Handpump corrosion and material quality: A challenge for Burkina Faso and globally

In Burkina Faso, concerns have been raised regarding the high number of handpump boreholes that have failed, or need to be rehabilitated within a relatively short time of their initial construction. Physical audits of handpump boreholes in 2013 and 2014 raise concerns over water quality, inappropriate handpump for deep water and non-conformant pumps. In more than one third of cases, the handpump boreholes will function poorly, or cease to function completely within a few years. It is estimated that investments of between FCFA 0.6 billion (€0.9 million) and FCFA 2.9 billion (€4.5 million) per year are lost due to the installation of poor quality handpumps and other aspects of the construction. In one year, over 130,000 people were provided a water supply service that is likely to break down within a few years.

Despite knowledge of handpump corrosion for over 30 years, it remains a problem in Burkina Faso, as governments and aid agencies have continued to install pumps manufactured with unsuitable materials, leading to high maintenance costs, pump failure and rejection of water sources due to poor water quality. Handpump corrosion is a major global problem which the WASH sector has so far, systemically failed to address, and which will impede the realisation of Sustainable Development Goal 6. Concerns cited by experts from a range of countries on the Rural Water Supply Network (RWSN) online discussion platforms include the following: inadequate quality of materials and components, lack of quality control, unrealistic (low) prices and problematic purchasing practices.

A renewed call to investigate the quality of handpump components in Burkina Faso was raised in early 2017. Samples of the rising main and pump rod were purchased from suppliers in Ouagadougou, and additional samples were from pumps in use or abandoned. All samples were tested for their chemical composition. Analysis showed that of the samples, five of six riser pipes, and two of four pump rods did not conform to international standards for the composition of stainless steel of the specified grade. In particular, the low nickel content means that the components have less corrosion resistance than they would if they were of the specified grade.

The small sample size of 13 components tested in this study is not a statistically representative of the situation in Burkina Faso as a whole but it verifies concerns raised by the Government and drillers themselves. Something is not right with some components available on the market, despite the fact that they are being sold as stainless steel. What we do not know is the extent of the problem, in Burkina Faso, or other countries. What is being witnessed, as documented in the new study published by Skat Foundation, is a failure of “the market” to guarantee high quality materials. Addressing this failure requires solutions from within importing countries, such as Burkina Faso, but also internationally.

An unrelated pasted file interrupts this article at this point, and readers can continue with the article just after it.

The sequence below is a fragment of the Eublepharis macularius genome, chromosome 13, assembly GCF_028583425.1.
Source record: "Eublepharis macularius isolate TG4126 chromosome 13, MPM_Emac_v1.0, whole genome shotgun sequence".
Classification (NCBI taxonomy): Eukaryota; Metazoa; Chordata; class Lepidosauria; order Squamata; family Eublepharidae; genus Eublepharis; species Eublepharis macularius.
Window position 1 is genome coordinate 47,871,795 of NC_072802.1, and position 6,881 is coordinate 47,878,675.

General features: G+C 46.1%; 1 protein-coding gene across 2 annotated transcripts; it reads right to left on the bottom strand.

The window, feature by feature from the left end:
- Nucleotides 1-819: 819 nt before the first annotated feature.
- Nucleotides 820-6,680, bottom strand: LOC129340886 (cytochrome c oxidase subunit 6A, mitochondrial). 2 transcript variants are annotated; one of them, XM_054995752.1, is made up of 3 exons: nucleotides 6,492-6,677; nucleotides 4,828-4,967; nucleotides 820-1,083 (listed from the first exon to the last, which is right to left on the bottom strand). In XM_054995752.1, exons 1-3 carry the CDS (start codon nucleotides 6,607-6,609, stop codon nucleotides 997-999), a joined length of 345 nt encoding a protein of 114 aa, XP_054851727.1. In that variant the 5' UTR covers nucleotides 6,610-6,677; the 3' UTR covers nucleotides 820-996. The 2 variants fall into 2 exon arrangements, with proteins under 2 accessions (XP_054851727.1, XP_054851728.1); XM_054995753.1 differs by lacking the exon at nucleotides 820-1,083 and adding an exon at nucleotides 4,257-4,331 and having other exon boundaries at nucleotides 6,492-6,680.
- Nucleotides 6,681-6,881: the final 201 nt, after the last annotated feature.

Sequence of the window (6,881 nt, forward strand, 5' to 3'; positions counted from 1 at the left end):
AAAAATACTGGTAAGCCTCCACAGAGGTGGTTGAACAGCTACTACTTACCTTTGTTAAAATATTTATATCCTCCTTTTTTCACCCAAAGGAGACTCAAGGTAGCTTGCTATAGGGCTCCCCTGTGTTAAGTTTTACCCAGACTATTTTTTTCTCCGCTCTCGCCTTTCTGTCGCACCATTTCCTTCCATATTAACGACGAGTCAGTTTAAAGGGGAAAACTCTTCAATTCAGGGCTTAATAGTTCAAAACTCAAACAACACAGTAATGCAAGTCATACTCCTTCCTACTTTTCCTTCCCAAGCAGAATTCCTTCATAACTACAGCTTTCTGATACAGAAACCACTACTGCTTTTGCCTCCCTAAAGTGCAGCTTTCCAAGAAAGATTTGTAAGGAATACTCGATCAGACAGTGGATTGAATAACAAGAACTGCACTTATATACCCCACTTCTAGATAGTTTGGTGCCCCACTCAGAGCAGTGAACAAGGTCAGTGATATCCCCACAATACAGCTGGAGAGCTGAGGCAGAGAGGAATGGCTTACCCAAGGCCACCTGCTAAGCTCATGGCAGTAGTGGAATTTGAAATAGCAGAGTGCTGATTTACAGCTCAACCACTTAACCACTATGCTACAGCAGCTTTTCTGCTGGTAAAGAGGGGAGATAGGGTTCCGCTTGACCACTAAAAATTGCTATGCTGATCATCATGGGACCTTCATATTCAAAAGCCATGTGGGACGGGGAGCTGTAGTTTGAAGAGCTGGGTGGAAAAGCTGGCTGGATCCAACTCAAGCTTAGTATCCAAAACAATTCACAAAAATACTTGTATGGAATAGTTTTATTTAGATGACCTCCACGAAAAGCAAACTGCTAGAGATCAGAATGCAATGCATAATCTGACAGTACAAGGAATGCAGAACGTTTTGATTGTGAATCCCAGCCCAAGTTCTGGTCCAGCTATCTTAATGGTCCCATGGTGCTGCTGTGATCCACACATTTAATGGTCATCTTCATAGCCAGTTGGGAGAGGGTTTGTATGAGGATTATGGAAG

This short study has shed light on a number of interconnected issues for Burkina Faso and beyond including:

  1. There is no international body systematically controlling handpump material quality.
  2. The need for further research on the use of stainless steel components to prevent the corrosion in aggressive groundwater is needed.
  3. Many of the handpumps used in Africa are imported from India (and apparently Nigeria too). There is often no connection between manufacture (primarily in India) and installation of the pump (in African countries). Agencies, companies or households installing handpumps are not aware of the extent, and scale of quality problems until it is too late.
  4. Donor interest in handpump hardware is arguably at its lowest in 30 years, and so galvanising interest to develop an international certification process or fund research is extremely difficult. Such an initiative would require not only investment, but also long-term commitment from the large agencies and governments that fund and implement programmes installing handpumps and their maintenance.

It is hoped that this short study will trigger interest by governments, and by research organisations, and international development agencies to explore ways to solve the problems of corrosion and poor quality handpump components. If this is not done, by inadvertent neglect, the global water supply community is arguably preventing rural populations in Burkina Faso and beyond from the benefits of a reliable, basic drinking water supply.

The full study is available for download here: Concerns about corrosion and the quality of handpump components in Burkina Faso and beyond (English and French).

Photo credit: Corroded rising mains being photographed as part of a physical audit of water facilitiesin Burkina Faso (Kerstin Danert).